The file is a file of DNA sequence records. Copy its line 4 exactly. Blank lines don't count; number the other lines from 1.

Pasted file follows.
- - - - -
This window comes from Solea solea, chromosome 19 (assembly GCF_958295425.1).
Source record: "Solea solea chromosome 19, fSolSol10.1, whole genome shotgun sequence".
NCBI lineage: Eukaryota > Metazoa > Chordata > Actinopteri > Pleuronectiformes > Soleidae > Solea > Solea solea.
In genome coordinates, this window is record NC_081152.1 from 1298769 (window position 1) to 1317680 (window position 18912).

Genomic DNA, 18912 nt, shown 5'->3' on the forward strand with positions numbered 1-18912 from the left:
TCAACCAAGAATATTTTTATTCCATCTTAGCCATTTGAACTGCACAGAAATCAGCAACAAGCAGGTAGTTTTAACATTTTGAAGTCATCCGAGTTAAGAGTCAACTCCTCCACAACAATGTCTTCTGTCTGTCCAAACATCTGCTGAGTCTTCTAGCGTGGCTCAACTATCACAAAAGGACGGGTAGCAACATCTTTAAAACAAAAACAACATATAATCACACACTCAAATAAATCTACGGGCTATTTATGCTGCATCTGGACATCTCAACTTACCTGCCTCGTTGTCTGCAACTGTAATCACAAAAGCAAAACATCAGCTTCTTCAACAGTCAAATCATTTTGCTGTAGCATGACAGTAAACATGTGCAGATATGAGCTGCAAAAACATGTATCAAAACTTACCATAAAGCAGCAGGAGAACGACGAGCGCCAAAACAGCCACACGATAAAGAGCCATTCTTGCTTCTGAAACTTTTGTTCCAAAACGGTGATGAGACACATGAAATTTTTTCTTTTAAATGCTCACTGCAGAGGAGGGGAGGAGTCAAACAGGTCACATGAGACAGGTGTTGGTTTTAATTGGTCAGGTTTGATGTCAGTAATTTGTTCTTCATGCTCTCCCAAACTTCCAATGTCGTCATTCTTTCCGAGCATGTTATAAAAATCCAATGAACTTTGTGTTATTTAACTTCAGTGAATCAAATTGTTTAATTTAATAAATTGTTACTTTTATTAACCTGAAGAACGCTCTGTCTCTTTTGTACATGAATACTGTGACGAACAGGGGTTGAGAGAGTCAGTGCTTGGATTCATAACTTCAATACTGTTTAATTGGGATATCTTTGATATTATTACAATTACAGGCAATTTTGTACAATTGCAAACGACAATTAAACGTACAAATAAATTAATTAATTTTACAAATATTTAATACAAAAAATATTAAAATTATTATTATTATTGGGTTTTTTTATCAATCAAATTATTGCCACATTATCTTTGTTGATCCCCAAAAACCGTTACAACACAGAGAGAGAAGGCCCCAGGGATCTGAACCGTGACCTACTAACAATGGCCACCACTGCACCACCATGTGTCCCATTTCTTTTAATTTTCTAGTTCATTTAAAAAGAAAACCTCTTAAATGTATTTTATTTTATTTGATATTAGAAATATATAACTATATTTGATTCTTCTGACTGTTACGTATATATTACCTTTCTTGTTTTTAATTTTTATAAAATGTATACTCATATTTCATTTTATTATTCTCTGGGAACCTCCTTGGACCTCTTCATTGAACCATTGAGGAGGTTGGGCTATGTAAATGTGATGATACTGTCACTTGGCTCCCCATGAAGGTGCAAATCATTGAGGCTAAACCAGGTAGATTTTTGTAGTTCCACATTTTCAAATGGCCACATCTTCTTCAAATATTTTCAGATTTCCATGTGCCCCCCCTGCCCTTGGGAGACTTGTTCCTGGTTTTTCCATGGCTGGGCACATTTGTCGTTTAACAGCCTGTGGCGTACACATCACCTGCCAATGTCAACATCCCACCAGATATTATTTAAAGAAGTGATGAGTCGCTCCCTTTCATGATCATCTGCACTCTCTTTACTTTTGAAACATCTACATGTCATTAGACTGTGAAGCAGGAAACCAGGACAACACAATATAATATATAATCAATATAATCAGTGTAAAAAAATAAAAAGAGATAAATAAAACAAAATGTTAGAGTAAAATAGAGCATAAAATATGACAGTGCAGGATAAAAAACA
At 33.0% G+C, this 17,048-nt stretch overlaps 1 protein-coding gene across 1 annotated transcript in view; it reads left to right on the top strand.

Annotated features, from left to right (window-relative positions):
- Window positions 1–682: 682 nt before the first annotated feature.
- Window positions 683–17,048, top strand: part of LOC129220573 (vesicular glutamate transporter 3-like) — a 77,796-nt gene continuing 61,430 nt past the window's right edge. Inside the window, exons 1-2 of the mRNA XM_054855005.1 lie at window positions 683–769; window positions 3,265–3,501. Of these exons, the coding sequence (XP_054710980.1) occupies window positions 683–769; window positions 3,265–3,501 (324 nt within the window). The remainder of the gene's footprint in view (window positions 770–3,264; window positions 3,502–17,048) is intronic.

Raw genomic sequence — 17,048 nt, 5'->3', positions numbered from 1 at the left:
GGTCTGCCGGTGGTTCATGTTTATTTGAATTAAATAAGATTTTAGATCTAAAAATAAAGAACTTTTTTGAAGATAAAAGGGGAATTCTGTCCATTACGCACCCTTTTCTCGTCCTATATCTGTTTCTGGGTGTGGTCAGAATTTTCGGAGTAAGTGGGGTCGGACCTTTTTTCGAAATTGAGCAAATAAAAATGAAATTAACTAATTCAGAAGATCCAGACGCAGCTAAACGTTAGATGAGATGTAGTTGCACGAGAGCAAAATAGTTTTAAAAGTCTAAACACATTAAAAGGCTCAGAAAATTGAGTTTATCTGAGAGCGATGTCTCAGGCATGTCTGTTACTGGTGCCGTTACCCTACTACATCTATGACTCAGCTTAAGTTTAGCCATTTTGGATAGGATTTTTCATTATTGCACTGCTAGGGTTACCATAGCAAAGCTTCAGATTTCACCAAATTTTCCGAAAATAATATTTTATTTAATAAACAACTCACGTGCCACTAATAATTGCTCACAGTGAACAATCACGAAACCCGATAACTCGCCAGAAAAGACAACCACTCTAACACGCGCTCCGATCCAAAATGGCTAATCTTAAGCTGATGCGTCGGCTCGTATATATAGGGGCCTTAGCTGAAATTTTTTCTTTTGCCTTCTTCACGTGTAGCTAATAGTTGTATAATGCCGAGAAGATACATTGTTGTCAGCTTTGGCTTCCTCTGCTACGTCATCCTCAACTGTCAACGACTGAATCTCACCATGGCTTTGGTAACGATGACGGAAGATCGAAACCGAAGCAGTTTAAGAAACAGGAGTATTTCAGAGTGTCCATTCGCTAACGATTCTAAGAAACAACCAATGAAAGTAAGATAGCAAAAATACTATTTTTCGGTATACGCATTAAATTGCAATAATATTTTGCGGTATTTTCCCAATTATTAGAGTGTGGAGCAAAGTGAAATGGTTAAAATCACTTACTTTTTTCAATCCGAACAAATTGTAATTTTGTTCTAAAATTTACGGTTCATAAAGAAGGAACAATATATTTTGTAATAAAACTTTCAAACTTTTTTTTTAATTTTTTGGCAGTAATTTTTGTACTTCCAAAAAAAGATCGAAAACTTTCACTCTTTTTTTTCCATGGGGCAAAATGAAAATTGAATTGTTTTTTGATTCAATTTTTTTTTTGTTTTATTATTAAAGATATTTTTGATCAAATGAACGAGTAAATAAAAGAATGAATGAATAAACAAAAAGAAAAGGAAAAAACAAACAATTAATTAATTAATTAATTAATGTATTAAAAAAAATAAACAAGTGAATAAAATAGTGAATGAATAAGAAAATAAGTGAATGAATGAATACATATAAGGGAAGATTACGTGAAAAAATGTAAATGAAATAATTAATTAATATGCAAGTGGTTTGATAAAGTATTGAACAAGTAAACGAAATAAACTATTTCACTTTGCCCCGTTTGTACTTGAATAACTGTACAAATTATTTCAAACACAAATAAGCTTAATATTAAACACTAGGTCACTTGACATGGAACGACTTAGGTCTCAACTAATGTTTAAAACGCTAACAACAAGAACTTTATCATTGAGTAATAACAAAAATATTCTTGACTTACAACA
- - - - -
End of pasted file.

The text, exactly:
In genome coordinates, this window is record NC_081152.1 from 1298769 (window position 1) to 1317680 (window position 18912).